Brace yourself for a pulse-pounding immersion into the fear, the stench, the horror, the rage and the valor of a Holy War. The Religion transports you to 1565 and delivers you into the frightening maelstrom of combat and the complicated passions of love.
The Islamic forces have begun their siege of Malta, and their grand plan is nothing less than the conquest of the world. The Christian stronghold is protected by the Knights of St. John, and they know what's at stake: the destiny of mankind for all eternity. Calling themselves the Religion, the knights defend Malta the strategic key to Europe with a profound, spiritual fervor. For the knights, war is God's blessing, a manifestation of divine will. As the battle unfolds, the indefatigable defenders, outnumbered 10 to one, will go beyond knowing God. They will discover that war makes men mad, and a select few will also discover that love makes them madder still.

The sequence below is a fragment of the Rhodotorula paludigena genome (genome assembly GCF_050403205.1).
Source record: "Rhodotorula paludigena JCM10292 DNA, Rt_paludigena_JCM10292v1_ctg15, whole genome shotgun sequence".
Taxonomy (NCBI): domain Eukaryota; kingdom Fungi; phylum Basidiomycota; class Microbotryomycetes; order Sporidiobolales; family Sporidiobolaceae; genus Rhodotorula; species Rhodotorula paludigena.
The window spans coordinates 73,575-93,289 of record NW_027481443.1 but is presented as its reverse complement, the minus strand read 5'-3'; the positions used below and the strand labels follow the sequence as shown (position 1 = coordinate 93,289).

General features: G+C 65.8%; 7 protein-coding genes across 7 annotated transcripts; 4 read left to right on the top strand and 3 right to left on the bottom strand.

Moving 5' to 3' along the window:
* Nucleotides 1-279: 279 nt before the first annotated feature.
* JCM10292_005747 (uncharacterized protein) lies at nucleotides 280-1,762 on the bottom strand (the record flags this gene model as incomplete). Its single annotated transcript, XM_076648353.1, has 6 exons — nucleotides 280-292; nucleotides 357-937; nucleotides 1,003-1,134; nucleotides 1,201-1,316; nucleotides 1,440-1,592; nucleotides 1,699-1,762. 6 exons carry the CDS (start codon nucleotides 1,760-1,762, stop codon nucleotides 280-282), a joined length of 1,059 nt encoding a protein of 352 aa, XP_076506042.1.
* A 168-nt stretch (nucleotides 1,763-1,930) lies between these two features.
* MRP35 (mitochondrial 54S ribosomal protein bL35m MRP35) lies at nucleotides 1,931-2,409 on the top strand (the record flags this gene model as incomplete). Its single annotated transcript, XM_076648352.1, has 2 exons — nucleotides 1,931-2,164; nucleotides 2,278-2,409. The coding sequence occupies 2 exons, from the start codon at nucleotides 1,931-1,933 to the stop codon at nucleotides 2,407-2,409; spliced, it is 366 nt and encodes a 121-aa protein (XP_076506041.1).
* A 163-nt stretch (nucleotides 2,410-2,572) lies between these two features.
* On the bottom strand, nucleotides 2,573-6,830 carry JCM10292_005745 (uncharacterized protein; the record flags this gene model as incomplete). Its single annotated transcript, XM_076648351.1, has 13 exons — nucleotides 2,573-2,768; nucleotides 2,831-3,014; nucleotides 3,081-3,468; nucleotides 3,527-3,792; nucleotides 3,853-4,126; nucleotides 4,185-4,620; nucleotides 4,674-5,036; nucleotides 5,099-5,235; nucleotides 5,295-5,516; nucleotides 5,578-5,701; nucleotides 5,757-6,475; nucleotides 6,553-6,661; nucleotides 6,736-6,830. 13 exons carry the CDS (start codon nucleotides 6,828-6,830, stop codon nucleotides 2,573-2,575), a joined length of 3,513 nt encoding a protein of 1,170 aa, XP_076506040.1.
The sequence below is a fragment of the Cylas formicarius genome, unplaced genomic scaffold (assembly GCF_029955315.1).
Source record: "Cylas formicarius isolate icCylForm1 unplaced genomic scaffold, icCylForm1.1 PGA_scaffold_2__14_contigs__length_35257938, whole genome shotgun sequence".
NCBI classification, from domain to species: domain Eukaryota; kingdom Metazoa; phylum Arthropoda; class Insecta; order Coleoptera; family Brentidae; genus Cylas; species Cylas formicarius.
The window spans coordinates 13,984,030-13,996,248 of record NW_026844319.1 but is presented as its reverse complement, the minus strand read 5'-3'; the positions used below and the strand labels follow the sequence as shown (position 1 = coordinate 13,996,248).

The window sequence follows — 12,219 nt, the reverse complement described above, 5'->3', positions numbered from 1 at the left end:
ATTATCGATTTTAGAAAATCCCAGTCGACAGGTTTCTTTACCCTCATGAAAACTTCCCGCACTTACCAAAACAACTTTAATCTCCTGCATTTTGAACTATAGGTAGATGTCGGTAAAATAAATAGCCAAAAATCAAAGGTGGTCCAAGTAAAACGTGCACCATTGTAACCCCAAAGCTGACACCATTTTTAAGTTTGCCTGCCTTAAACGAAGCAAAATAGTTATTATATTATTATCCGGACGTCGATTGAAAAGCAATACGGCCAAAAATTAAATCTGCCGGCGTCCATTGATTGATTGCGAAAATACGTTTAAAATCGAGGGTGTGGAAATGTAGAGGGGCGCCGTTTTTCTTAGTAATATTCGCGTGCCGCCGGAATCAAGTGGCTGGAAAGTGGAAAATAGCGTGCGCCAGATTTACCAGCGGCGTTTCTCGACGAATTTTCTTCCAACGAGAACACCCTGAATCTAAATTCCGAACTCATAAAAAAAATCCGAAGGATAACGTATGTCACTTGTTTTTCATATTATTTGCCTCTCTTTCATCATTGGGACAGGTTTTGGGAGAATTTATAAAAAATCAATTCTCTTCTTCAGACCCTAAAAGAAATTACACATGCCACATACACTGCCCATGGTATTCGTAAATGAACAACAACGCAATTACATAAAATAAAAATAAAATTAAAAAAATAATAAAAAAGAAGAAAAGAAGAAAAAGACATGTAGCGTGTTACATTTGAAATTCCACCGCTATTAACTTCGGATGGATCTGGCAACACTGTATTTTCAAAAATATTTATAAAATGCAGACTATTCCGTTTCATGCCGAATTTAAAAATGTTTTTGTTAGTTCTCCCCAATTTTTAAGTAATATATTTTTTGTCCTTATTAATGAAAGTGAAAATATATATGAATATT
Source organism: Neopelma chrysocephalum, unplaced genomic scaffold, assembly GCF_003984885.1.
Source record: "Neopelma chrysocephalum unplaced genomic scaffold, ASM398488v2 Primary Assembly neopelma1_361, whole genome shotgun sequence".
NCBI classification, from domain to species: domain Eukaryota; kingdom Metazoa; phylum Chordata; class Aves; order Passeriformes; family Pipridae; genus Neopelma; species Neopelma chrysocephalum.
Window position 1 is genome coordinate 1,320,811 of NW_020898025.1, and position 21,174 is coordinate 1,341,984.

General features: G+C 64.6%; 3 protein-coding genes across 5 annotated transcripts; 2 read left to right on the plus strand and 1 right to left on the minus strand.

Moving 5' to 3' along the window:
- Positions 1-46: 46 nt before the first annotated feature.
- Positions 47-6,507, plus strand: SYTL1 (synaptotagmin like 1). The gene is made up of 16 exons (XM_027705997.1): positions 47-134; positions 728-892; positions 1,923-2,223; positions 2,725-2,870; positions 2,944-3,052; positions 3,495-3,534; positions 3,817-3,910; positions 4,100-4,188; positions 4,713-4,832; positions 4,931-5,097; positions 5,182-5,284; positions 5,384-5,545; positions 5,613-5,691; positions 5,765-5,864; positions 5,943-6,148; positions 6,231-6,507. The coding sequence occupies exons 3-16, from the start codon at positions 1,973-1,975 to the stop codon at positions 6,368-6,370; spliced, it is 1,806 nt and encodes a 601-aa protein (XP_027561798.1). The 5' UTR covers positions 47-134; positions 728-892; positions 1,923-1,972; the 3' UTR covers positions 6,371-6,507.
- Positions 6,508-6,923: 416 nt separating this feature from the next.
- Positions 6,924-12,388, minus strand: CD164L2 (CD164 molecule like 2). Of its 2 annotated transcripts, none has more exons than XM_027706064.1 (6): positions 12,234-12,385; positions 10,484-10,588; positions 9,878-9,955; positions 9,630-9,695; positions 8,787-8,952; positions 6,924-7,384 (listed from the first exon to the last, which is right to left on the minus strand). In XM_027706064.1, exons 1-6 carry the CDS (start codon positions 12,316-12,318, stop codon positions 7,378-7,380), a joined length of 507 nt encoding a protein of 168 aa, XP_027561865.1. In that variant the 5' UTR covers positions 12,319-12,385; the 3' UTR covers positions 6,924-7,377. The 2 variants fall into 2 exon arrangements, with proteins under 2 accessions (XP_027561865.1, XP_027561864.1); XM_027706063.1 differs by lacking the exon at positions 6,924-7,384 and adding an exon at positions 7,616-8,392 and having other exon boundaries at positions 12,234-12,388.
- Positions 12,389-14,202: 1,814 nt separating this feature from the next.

Key figures in screenwriter and novelist Tim Willocks' epic, fiendishly insightful novel include Mattias Tannhauser, the blood-stained veteran of the most ferocious infantry of the world, now a successful businessman whose loyalties are dangerously divided; Carla, the sensual countess who must suddenly confront the love and shame of her secret past; and Ludovico Ludovici, the treacherous Inquisitor whose subtlety and duplicity are exceeded only by his absolute trust in his God.
Beginning with the most frightening scene in contemporary fiction, The Religion goes on to become a fast-paced, stomach-churning depiction of the sublime beauty and grotesque brutality of a religious war the apotheosis of power, fear and faith yet through it all, something strange and wonderful survives: the exquisite resilience of the human spirit. The narrative is exuberant and extravagant. The imagery is luminous and visceral. The Religion is magnificent, passionate, terrifying and in 2007 profoundly relevant. Don't miss it! Tim Davis teaches literature at the University of West Florida.